If possible, use a tripod, as a small aperture necessitates a slower shutter speed.

Use Simple Backgrounds

In digital photography, the simple approach is usually the best, and you must decide what needs to be in the shot while excluding anything that is a distraction.

If at all possible, use a plain background – that is, neutral colors and simple patterns. You want the viewer’s attention to be drawn to the image’s focal point rather than a splotch of color or an unusual building in the background. This is especially important in shots where the model is off-center.

Don’t Use Flash Indoors

Flash can appear harsh and unnatural, especially when used for indoor portraits. As a result, there are a variety of ways to capture an image indoors without using flash.

First, increase the ISO – typically, ISO 800 to 1600 will make a significant difference in the shutter speed you can use. Use the widest aperture possible; this will allow more light to reach the sensor and create a nice blurred background. Using a tripod or an I.S. (Image Stabilization) lens to avoid blur is also a good idea.

If you absolutely must use flash, then use a flash with a head you can rotate, and point the light to the ceiling at an angle.

Choose the Right ISO

The ISO setting determines how sensitive your camera is to light as well as the fineness of your image’s grain.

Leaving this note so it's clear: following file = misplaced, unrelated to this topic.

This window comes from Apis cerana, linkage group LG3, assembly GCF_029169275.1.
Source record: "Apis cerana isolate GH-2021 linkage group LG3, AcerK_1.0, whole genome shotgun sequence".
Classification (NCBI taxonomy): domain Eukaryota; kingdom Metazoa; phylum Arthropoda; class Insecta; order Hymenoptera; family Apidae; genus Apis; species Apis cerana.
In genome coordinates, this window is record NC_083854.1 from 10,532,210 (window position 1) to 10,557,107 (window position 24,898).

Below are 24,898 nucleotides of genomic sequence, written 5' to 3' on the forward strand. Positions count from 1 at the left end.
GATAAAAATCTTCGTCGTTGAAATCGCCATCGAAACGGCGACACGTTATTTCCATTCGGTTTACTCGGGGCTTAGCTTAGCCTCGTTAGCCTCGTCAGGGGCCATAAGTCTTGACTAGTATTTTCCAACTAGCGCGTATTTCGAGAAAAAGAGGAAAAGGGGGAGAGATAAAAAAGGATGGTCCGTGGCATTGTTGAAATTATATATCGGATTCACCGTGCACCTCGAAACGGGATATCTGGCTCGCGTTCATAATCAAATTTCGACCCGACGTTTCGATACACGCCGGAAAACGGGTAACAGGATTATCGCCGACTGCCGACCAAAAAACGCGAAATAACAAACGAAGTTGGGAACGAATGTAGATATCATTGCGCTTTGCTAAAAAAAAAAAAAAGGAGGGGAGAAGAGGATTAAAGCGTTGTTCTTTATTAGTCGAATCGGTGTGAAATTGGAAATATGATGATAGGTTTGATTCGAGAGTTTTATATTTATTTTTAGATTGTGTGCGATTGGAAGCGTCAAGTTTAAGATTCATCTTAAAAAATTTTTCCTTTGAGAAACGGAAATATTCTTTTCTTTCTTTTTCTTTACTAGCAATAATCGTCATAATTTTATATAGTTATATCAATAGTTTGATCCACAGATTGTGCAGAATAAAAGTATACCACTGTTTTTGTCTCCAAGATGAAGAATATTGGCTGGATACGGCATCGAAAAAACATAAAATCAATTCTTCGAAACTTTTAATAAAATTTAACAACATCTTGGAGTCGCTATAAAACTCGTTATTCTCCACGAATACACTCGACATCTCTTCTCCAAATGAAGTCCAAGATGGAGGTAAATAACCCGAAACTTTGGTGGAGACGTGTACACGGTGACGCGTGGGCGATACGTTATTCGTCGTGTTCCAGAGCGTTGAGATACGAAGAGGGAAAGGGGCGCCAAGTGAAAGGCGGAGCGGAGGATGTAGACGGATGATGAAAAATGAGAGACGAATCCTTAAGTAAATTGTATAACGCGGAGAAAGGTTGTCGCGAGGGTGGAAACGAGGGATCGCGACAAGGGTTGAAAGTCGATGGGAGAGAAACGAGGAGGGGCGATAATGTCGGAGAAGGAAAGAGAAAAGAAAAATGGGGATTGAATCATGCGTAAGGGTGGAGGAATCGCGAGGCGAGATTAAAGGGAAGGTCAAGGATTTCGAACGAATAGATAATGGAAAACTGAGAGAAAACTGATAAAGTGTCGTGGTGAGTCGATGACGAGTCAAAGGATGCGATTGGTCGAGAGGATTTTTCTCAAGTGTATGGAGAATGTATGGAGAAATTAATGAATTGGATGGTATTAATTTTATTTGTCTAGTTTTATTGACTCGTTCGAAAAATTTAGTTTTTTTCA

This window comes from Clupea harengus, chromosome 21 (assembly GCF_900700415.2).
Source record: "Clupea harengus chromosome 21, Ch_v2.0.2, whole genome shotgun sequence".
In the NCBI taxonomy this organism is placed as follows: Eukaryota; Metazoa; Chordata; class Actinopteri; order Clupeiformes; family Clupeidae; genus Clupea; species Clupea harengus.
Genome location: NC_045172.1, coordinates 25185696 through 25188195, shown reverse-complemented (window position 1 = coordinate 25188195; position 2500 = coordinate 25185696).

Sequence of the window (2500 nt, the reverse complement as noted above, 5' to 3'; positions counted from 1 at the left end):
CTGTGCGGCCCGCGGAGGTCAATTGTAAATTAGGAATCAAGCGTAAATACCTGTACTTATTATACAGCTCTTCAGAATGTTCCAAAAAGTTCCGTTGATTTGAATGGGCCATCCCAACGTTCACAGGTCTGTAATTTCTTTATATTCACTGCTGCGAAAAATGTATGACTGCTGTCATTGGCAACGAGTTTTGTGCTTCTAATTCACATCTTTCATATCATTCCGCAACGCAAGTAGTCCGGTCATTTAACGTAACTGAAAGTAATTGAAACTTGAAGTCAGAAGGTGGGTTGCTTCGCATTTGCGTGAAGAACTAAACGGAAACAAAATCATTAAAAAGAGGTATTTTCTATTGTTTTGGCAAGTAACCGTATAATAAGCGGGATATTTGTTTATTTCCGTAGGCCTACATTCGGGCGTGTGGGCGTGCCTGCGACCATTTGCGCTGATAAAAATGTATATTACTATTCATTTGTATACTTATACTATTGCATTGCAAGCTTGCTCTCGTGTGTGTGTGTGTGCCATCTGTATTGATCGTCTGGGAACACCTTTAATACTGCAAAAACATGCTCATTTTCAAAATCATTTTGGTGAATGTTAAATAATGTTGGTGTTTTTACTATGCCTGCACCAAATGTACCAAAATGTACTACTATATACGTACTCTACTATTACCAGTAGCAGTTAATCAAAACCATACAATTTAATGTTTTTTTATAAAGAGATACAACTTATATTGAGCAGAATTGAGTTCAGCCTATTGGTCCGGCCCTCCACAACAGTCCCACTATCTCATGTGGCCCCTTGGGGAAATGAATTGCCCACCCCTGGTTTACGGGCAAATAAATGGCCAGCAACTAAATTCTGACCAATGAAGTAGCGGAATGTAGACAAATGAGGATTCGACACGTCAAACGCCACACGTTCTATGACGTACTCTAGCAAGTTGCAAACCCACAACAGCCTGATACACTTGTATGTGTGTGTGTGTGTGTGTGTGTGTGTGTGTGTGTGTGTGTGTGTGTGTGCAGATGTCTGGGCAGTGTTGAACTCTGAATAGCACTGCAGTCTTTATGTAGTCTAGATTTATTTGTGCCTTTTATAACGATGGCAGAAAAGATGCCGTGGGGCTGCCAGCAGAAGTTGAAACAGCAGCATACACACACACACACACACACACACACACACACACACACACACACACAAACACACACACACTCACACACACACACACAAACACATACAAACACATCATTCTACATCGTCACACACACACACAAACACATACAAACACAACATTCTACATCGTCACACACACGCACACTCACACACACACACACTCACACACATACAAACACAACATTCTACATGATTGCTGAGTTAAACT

The ISO we use depends on the situation – when it’s dark, we need to increase the ISO to a higher number, say 400 – 3200, to make the camera more sensitive to light and avoid blurring.

On bright days, we can use ISO 100 or the Auto setting because there is more light to work with.

Pan to Create Motion

If you want to capture a moving subject, use the panning technique. To accomplish this, select a shutter speed that is two steps lower than necessary – for example, instead of 1/250, select 1/60. Keep your camera on the subject and your finger halfway down on the shutter to lock the focus, then take the photo, remembering to follow them as they move.

If possible, use a tripod or monopod to avoid camera shake and get clear movement lines.

Experiment with Shutter Speed

When photographing at night, use a tripod and set the shutter speed to 4 seconds. The movement of the object, as well as some light trails, are captured.

If you use a faster shutter speed, such as 1/250th of a second, the trails will be shorter and less bright; instead, the action will be frozen.

Other compositions with moving objects or backgrounds, such as waves on a beach, crowds of people walking, or cars commuting, can be shot with different shutter speeds to capture either blurred movement or snapshots that freeze everything sharply in time.

When using slow shutter speeds to blur movement, it is critical to stabilizing the camera to eliminate camera shake. The AmazonBasics 60-inch Portable Tripod is an excellent entry-level option for photographing with slow shutter speeds.

Note: If you want to make some adjustments to the photo just let me know. I can do it for you at a very low cost. You can hire me to edit your photo.